It also seems like Billie Jean King has changed her stance on this issue a bit.What happened to Serena was sexism, without a doubt. I am glad that some other players are calling it for what it is. Billie Jean King had already tweeted her support, condemning sexism in tennis. In this article, many male players have said that they said worse things to Ramos, but they were not penalized; just warned.
BJK is so wrong on this one. Since when has a “soft warning” been part of the protocal? It wouldn’t have helped to diffuse an already bat-crazy Serena. Ramos was calm and collective. She has a history of going off the rails with female and male umpires; she’s up there with John McEnroe. For BJK to have said Serena didn’t know she was handed a first violation is absurd! Serena chose to ignore the warning. I’m beginning to think she really needs to have anger management therapy before being allowed to play again, and stop with all her lies. Here’s another video on her denial, “I didn’t say I will kill you!!!” at the 2009 US Open match vs Kim:It also seems like Billie Jean King has changed her stance on this issue a bit.
I don't agree with her opinion that Ramos only should've given Serena a soft warning though. He wouldn't do that with the male players so I don't see why he should treat Serena differently just because she's a woman. Maybe some are suggesting this because they know Serena has a tendency to fly off the handle and make a huge spectacle of things.
I believe what she said to the linesperson was 'I'm going to f***ing shove a f***ing tennis ball down your f***ing throat. So not technically a death threat, but I don't know how anyone would survive having a tennis ball in their throat.BJK is so wrong on this one. Since when has a “soft warning” been part of the protocal? It wouldn’t have helped to diffuse an already bat-crazy Serena. Ramos was calm and collective. She has a history of going off the rails with female and male umpires; she’s up there with John McEnroe. For BJK to have said Serena didn’t know she was handed a first violation is absurd! Serena chose to ignore the warning. I’m beginning to think she really needs to have anger management therapy before being allowed to play again, and stop with all her lies. Here’s another video on her denial, “I didn’t say I will kill you!!!” at the 2009 US Open match vs Kim:
Go to the 15:37 mark, you can hear someone from the audience immediately said, “Yes you did!”, among all the noise. She never owns up to her lies, and worse, blames others.
I agree with this big time. I do not doubt that Serena has faced a ton of sexism and racism throughout her career. But I fail to see how what happened on Saturday was an example of that. It wasn't. This umpire applied the rules just like he always does.I don't follow tennis closely at all but this was kind of hard to escape.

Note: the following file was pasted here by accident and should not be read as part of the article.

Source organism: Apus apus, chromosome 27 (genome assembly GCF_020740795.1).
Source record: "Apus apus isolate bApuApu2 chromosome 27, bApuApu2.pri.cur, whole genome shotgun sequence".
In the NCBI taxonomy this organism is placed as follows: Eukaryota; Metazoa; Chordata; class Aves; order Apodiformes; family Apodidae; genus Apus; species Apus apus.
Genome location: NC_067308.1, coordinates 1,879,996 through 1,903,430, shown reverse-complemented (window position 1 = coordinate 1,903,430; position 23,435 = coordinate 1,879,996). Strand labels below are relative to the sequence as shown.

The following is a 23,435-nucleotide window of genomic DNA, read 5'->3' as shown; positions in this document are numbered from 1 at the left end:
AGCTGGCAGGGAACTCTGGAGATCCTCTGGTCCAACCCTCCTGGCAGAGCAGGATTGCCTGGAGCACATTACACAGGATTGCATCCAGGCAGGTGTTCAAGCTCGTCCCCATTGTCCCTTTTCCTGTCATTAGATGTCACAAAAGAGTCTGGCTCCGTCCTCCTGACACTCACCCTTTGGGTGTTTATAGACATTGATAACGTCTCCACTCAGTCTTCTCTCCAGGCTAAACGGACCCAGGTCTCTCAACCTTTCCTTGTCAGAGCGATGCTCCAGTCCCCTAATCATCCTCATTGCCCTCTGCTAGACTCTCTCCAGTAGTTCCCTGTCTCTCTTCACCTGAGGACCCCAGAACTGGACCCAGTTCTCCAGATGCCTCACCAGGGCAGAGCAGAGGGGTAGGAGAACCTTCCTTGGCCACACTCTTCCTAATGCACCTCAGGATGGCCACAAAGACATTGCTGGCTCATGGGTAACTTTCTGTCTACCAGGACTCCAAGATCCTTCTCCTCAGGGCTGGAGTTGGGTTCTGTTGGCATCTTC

I don't know if the language skatingguy mentioned Williams used us common/used by other players who lose their temper on the court. But one way or another I find it highly inappropriate and going far beyond being under a lot of pressure and losing your cool.
It also seems that a lot of comments that I'm seeing on the internet like to ignore that this particular umpire has a history of being strict and that Williams has a history of making a scene when she's behind at the US Open.
There certainly seems to be sexism in tennis (I mean, come on, a full-body suit is offensive? To whom? And why? And where's the difference to a woman wearing a skin-tight shirt and a skirt that doesn't cover up anything?) and from what I've read, there seems to be a problem about enforcing this particular rule. But I think they're problems which have to be viewed separately and they don't seem to have anything to do with what happened to Williams this time.
The impression that she is giving me right now is that she saw an opportunity to cry sexism even though it was without merit but she didn't care and she just played that card because she knew others would pick up on it and they'd side with her. And what annoys me the most is that I'm reading so many comments that suggest that they did without looking at the overall picture. Sure, if I look at the overall calls of coaching then it looks like sexism. If I look at this particular umpire though, it doesn't. Like I said, I don't doubt that there is sexism in tennis - where isn't any? - but it's not sexism each and every time and blindly following Williams' claim isn't helping anyone.
I agree! Furthermore, I think it's counterproductive to conflate racism or sexism with this match, when it's not about that at all. It comes across as less sincere; doesn't help when she was caught lying.I agree with this big time. I do not doubt that Serena has faced a ton of sexism and racism throughout her career. But I fail to see how what happened on Saturday was an example of that. It wasn't. This umpire applied the rules just like he always does.